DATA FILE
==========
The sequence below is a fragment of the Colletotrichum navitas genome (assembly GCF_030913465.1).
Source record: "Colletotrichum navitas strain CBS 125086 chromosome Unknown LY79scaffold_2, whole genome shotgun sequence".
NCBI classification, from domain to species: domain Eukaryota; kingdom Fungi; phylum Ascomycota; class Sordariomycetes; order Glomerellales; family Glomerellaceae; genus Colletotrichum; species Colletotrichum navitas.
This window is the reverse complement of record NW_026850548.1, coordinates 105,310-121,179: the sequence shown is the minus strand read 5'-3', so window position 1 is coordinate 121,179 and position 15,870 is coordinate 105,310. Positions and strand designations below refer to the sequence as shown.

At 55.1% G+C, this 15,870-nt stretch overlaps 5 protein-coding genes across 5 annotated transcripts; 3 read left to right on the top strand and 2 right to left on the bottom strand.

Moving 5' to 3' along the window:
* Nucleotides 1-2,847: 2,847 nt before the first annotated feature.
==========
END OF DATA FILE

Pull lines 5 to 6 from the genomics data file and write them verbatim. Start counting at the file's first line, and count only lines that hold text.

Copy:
At 55.1% G+C, this 15,870-nt stretch overlaps 5 protein-coding genes across 5 annotated transcripts; 3 read left to right on the top strand and 2 right to left on the bottom strand.

Moving 5' to 3' along the window: